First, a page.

BOSTON — All season, the Celtics made a habit of slowing themselves down when they felt a game spinning out of control.
Now, with arguably the season on the line Wednesday night in the pivotal Game 5 at home, they have to do so one more time.
The series with the Cavaliers is tied, 2-2. LeBron James and his gang have reclaimed momentum in the series with two convincing home wins and can seize home court with a win on the road against the Celtics at TD Garden.
On Monday night, there were several instances where the Celtics made runs at the Cavs, only to make a key mistake or miss a golden opportunity and have Cleveland respond. Whether it was Marcus Smart having the game speed up on him late in the first half as the Celtics cut the Cleveland lead to nine or a failure to box out Larry Nance Jr. late in the third quarter, Boston opened the door and Cleveland raced through it.
“We have to be better,” Stevens told me when I asked him if his team might have been playing too fast. “You could say it until you’re blue in the face: ‘Play with poise, find your best shot, continue to move on to the next possession.’ But, there are times where everybody succumbs to getting rushed. And we certainly did our fair share of that [Monday] night.”
The Cavaliers responded to their opportunities in Game 4 and Boston did not.
Of course there were the missed chances early in Game 4, namely the three missed dunks that set the tone early on and allowed Cleveland to build the lead to 19. Coaches want their players to play with desperation but they don’t want it to affect their decision-making. The Celtics looked completely out of character in Game 3, forcing shots and not attacking the paint. They settled for jumpers. On Monday, they did a better job of attacking the paint but not passing the ball. In both cases, the desperation resulted in either hurried or compromised looks at the basket.
“Sometimes you get that way when you’re behind so much,” said Stevens. “You try to hit home runs and you try to do that kind of stuff. Obviously you’re playing against the best of the best on a great stage and I thought that we did get hurried a little bit.”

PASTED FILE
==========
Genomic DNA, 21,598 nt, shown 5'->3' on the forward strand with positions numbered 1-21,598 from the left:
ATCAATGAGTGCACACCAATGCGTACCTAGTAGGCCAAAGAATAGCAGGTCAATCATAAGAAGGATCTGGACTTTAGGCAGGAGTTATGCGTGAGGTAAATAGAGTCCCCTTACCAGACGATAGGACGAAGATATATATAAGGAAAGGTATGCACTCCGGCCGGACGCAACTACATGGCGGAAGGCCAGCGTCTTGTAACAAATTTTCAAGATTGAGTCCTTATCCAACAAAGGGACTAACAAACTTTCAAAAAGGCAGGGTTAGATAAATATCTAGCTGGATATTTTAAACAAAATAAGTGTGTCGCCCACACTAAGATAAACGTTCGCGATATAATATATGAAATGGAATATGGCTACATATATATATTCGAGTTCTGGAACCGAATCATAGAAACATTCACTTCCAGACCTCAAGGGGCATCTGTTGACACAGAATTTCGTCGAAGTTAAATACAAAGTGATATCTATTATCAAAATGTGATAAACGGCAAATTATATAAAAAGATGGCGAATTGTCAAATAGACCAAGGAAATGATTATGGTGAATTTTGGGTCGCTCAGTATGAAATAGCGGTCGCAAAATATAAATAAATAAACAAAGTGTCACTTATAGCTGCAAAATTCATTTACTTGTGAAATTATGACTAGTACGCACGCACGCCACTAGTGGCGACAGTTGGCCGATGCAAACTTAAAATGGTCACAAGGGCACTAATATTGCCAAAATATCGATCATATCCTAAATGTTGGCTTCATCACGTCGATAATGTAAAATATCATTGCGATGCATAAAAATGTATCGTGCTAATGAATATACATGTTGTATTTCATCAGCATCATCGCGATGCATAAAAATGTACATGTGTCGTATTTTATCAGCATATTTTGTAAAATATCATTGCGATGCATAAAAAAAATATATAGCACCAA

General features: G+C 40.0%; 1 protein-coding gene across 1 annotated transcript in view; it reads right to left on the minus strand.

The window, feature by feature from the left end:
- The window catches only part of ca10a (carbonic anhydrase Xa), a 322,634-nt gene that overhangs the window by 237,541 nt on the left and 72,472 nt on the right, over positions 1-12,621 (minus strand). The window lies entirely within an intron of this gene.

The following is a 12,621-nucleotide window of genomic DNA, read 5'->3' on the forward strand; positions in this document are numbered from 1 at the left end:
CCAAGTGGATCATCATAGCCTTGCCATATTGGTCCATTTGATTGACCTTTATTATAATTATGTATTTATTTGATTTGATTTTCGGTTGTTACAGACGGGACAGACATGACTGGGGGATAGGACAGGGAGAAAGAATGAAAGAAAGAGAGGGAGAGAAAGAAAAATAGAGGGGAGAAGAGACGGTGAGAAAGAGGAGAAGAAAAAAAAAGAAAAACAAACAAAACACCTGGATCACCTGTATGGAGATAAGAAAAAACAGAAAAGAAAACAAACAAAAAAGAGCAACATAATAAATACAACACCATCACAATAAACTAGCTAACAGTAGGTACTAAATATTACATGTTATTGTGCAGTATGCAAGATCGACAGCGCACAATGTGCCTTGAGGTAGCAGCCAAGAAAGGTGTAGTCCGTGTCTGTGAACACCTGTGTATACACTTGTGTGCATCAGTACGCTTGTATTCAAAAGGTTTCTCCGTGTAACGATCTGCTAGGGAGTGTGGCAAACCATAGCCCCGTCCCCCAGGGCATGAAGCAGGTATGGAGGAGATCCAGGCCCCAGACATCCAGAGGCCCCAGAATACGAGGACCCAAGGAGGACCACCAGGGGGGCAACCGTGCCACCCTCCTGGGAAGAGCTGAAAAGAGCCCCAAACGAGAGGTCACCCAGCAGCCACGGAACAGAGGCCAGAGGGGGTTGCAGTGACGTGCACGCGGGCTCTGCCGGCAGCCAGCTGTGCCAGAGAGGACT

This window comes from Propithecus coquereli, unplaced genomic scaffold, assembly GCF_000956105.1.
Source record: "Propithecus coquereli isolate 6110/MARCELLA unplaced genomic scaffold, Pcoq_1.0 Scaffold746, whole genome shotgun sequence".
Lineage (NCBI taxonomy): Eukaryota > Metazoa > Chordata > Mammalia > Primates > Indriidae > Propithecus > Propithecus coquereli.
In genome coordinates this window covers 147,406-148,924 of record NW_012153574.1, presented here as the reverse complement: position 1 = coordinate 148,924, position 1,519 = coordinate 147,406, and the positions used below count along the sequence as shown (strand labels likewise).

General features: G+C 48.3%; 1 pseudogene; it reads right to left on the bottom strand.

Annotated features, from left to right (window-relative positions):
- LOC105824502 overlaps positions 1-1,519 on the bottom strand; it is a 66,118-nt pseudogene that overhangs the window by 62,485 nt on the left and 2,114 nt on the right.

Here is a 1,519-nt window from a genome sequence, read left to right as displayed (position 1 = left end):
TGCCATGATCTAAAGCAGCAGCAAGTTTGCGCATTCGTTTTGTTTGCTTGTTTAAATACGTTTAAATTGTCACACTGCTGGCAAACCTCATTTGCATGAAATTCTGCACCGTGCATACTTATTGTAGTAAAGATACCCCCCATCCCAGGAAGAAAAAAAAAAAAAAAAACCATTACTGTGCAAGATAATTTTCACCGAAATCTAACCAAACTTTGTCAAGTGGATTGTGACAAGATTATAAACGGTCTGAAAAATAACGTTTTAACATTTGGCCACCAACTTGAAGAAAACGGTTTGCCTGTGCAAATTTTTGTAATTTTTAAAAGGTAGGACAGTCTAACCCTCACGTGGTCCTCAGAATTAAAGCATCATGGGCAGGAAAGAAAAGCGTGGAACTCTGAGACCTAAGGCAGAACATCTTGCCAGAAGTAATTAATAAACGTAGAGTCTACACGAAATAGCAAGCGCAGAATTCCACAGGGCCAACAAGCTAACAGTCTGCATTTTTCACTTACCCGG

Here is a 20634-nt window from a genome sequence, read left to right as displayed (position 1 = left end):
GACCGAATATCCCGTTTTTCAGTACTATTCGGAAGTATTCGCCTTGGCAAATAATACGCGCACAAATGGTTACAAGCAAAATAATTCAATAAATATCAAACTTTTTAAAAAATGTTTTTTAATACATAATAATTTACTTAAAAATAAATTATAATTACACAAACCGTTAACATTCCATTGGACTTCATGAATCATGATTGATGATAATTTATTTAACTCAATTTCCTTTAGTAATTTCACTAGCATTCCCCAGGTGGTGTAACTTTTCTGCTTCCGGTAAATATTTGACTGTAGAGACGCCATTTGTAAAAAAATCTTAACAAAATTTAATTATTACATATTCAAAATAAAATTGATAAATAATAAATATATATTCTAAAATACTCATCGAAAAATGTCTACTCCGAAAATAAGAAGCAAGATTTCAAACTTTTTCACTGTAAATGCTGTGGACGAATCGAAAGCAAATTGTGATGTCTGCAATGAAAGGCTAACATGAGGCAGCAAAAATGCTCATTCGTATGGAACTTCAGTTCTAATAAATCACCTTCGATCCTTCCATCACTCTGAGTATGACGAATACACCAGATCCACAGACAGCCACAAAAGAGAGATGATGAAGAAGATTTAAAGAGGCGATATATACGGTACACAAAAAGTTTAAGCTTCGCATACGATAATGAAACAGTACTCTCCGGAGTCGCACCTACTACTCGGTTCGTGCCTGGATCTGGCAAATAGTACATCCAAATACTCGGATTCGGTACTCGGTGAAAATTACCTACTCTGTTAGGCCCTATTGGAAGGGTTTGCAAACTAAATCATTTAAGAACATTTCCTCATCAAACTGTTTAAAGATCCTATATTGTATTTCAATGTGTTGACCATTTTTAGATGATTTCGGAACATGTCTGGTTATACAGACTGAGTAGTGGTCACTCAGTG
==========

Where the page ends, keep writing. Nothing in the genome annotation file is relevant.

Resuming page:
When the Celtics got some great looks in transition, they failed to capitalize.
“The missed dunks – those happen,” Stevens added. “The Jaylen [Brown missed dunk] specifically, he’s going to make that 9.9999 out of 10 times.”
— Cleveland Cavaliers (@cavs) May 22, 2018
Here are five things the Celtics can do in Game 5 to ensure they’re not facing elimination on Friday night in Cleveland:
FINISH: If the Celtics can get out on the break after Cleveland misses, they should be able to get the same looks they got in Game 4. This time, they have to finish.
Al cuts it to single digits 💪 https://t.co/XYzWzBdGBM
— Boston Celtics (@celtics) May 22, 2018
ATTACK THE BASKET: This is where Al Horford comes into play. Brad Stevens has repeated in the playoffs what he insisted all season: It’s up to others on the team to feed Horford to get him his good looks at the basket and give him a chance to stabilize the offense, something lacking throughout Game 3 and during critical stretches of Game 4.
GET BACK ON TRANSITION: Kevin Love-to-LeBron James outlet highlights like the one in the second quarter of Game 4 are going to happen. Love is one of the best in the game to ever do it after grabbing a rebound. But what the Celtics have to stop is allowing Cleveland, a team not known for its transition attack during the season, from getting easy, uncontested layups.
BOX OUT ON DEFENSIVE GLASS: Offensive rebounds were a killer in the second half, not the number of them, per se, but the timing. Larry Nance Jr. came on in the third quarter and added his impact to an already prominent advantage held with Love and Tristan Thompson.
“On some plays at the rim, (the Cavaliers) have done a great job of getting to us, contesting us, making it as tough as possible,” Stevens said. “And at that time, we either have to finish with authority, or we have to make a kick-out (pass).”
GET AN EARLY LEAD: Nothing would be better for the Celtics than building the kind of lead Cleveland fans enjoyed in the first quarters of Games 3 and 4. This has been – except for Cleveland’s 11-point first-half lead in Game 2 – a series for the front runner. Get ahead early and let the crowd get in the heads of the Cavs. Yes, the Celtics were able to overcome the aforementioned hole in Game 2 but the vibe is ENTIRELY different now.
Even LeBron James (whom we did not include in the 5 since he’s almost certainly going to get his win or lose) acknowledged as much in his post-game interview with Doris Burke after Game 4, understanding the huge challenge of heading back to Boston, where the Celtics are 9-0 so far this year in the playoffs.